Tuesday, July 20, 2010

Joesp Stalin Is Back In the News: Down in Georgia, Up In Virginia

Joseph Stalin died in 1953, but he’s back in the news, proving, that you can’t keep one of the four largest murderers of the 20th Century down, or up.

Somewhere between 10-20 million perished in his purges, famines, Moscow Show trials, assassinations, collectivizations and the slaughter of the kulaks, mass ethnic deportations, the Gulags, and the purge of the Red Army, and this doesn’t include the World War II slaughters or the post-war purges of the eastern European countries overrun by the Red Army.

Some of his victims are illustrious (Kirov and Trotsky), but most all but statistics to history.

Chairman Mao outmurdered Stalin, and Pol Pot with the Khmer Rouge, killed a lot more in Cambodia on a per capita basis. Hitler, of course, fills out the four.
Stalin, in life, exemplified The Cult of Personality. His picture, bust, statue, words were ubiquitous throughout the Red Curtain. Even cities were named for him. Thus, Tsaritsyn was renamed Stalingrad on April 10, 1925, and became the site of the Red Army’s great victory over the Nazis – a victory as great in turning the tide of World War II as the U.S. Navy’s victory at Midway.

Uncle Joe was our good ally in the war.

Iosif Vissarionovich Dzhugasivili, Joseph Stalin (The Man of Steel), an ex-seminarian, former bank robber to fund the Bolsheviks, General Secretary of the Communist Party from 1922-1953, heir to Lenin, was not even Russian.

Ioseb Besarionis Dze Jughashvili was born on December 18, 1978 in a hut in Gori, Georgia.

Stalin officially died of a cerebral hemorrhage, but may in fact have been poisoned by Beria, his most murderous and cunning apparatchik and also a Georgian. Ironically, the poison used was warfarin, a potent rat poison. Beria, Khrushchev, and several other Politburo members feared they were on Stalin’s next purge list, which was beginning with the (Jewish) Doctors Plot.

Upon his death Stalin was embalmed like Lenin for permanent display and adoration.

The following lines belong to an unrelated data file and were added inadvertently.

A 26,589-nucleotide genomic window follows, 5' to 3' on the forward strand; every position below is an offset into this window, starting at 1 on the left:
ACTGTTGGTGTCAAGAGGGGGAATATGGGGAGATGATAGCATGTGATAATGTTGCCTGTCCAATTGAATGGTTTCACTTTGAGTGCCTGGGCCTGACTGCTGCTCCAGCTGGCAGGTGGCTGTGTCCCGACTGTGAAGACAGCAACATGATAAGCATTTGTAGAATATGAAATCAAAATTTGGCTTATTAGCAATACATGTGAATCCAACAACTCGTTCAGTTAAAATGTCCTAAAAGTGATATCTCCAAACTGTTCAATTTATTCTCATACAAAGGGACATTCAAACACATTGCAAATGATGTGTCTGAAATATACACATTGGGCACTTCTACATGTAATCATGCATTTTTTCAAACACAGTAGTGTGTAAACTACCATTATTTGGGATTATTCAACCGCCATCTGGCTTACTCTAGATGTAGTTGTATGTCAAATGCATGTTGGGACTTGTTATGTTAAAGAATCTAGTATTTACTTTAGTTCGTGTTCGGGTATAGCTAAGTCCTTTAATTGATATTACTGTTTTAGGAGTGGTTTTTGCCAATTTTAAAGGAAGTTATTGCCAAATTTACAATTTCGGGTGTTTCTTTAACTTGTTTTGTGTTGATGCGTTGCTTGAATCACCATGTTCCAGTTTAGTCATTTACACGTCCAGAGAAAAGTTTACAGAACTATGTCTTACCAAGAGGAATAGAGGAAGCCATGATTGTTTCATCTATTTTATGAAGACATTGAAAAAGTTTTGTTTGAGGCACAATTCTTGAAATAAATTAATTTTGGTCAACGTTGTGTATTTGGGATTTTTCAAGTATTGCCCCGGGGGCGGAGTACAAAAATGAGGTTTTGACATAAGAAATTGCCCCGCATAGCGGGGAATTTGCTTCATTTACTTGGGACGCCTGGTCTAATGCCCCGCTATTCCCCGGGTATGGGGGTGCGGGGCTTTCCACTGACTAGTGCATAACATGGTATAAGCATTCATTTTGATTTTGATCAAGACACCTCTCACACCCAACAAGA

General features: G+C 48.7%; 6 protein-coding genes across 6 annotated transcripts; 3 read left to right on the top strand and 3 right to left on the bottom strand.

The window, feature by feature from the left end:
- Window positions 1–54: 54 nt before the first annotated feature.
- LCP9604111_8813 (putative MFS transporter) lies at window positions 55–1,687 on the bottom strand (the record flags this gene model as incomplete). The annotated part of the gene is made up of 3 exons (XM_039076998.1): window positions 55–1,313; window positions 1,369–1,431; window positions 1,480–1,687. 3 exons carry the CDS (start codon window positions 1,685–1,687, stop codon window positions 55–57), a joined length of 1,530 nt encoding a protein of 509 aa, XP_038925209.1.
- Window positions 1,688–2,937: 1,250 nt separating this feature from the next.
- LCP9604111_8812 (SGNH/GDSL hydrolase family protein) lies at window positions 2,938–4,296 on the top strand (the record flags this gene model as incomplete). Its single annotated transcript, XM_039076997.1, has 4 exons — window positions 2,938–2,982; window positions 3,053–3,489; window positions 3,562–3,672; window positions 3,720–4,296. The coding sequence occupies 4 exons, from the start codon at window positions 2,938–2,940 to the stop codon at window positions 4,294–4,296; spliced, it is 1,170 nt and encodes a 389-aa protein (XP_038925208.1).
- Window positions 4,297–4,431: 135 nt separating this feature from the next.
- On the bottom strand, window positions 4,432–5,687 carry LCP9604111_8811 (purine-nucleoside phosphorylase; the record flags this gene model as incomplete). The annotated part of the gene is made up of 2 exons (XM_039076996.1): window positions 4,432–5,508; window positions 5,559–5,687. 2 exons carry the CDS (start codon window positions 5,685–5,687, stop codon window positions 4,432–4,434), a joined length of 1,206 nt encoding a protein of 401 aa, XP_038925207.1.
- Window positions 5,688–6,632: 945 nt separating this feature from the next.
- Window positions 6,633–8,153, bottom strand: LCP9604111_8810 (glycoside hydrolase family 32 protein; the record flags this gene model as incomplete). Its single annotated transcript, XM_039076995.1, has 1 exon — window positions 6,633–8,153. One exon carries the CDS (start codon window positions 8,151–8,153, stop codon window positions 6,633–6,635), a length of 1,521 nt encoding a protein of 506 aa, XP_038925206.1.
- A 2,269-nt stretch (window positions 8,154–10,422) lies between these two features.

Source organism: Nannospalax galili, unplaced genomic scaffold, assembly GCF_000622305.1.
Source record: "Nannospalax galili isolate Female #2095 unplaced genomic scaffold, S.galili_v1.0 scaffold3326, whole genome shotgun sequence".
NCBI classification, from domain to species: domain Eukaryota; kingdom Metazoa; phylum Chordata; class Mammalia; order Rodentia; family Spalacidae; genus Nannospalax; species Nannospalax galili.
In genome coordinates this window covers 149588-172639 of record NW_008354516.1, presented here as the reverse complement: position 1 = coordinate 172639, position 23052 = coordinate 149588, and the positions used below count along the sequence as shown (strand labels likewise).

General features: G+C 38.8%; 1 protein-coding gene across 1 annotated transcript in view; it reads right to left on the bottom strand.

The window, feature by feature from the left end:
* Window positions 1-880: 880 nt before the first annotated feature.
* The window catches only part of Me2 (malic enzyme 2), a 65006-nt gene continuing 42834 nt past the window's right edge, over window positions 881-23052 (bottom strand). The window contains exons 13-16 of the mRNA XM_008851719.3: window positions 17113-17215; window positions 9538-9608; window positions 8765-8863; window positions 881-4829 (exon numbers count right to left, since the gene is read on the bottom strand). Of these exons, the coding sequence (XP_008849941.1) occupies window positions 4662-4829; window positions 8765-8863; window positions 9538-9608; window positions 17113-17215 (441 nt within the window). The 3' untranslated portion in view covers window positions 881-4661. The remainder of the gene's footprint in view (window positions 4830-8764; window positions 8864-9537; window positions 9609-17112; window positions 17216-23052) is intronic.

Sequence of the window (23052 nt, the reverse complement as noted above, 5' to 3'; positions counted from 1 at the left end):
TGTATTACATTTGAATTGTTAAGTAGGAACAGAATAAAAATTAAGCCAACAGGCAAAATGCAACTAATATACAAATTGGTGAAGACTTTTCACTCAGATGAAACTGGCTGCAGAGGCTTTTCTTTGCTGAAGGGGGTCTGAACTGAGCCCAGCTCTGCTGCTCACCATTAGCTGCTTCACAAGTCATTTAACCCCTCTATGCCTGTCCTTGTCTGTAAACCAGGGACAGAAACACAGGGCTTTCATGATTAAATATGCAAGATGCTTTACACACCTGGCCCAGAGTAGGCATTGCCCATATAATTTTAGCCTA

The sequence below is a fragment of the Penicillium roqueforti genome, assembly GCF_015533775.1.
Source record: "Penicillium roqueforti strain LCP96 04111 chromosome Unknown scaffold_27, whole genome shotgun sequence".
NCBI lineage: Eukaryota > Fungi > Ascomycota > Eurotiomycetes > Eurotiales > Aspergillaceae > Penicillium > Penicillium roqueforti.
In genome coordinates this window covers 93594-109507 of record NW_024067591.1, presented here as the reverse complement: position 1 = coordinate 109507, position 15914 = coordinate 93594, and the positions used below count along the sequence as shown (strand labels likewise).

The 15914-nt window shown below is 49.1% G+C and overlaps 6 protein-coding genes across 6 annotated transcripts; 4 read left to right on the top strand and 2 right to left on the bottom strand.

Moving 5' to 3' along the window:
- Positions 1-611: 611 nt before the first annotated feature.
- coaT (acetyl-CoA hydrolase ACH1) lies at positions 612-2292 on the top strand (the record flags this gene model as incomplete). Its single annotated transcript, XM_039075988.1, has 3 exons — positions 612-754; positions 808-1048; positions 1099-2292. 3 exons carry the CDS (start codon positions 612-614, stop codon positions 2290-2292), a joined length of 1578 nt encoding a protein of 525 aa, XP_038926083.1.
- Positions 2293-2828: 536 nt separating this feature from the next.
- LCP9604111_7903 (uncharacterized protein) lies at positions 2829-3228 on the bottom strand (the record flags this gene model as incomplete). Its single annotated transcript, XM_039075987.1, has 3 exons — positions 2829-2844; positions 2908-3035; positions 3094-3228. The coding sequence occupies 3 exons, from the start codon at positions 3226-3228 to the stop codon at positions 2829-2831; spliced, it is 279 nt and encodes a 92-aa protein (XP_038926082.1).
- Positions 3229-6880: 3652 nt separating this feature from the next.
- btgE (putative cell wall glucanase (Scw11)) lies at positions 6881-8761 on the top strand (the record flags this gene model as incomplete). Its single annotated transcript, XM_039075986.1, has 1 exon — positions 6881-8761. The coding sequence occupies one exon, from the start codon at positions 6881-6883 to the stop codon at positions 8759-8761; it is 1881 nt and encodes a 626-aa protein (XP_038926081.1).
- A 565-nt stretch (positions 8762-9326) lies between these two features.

Fame is fleeting. Khrushchev in a famous February 1956 speech attacked the Cult of Personification. The de–personification of Stalin began. A cloud lifted over the Russian people. The statues came down. Cities were renamed yet again. Stalingrad, the Stalingrad, became Volgograd in 1961). Stalin, the Man of Steel and formaldehyde, was buried. Stalin was becoming a non-person throughout the former Soviet Union.

But not in Georgia, which worshiped its native son. The Joseph Stalin Museum, centered around his birthplace hut, opened in 1957 in Gori. A 6 meter tall statue of the 5’4” Stalin was erected in the main square of Gori in 1952.

That was then; this is now. Russia invaded Georgia, and heavily bombed Gori, in 2008.

Stalin’s statue was removed during the night of Friday, June 25, 2010 to make room for a memorial to the victims of the dictatorship and those killed in the 2008 war with Russia.

Stalin is down for the count even in Georgia.

But not in Bedford, Virginia. The National D Day Memorial Foundation placed a bust of Stalin next to those of FDR, Truman and Churchill in the National D Day Museum in Bedford.

The Bedford Board of Supervisors has requested the removal of the bust. Groups and newspaper editorials have joined the cry to remove Stalin. Yet, the Foundation refuses, perhaps enjoying its 15 minutes of fame, and hoping to relieve its financial problems with the publicity.

Why a D-Day Museum even commemorates Stalin makes no sense. The Red Army played no role in the invasion, fighting the Nazis on the Eastern front. Stalin’s only role was to demand the invasion in 1943 rather than 1944.

An appropriate choice for the Stalin Bust would be Westminister College in Fulton, Missouri, where Churchill in his famous March 3, 1946 speech denounced the "Iron Curtain" descending upon Eastern Europe.

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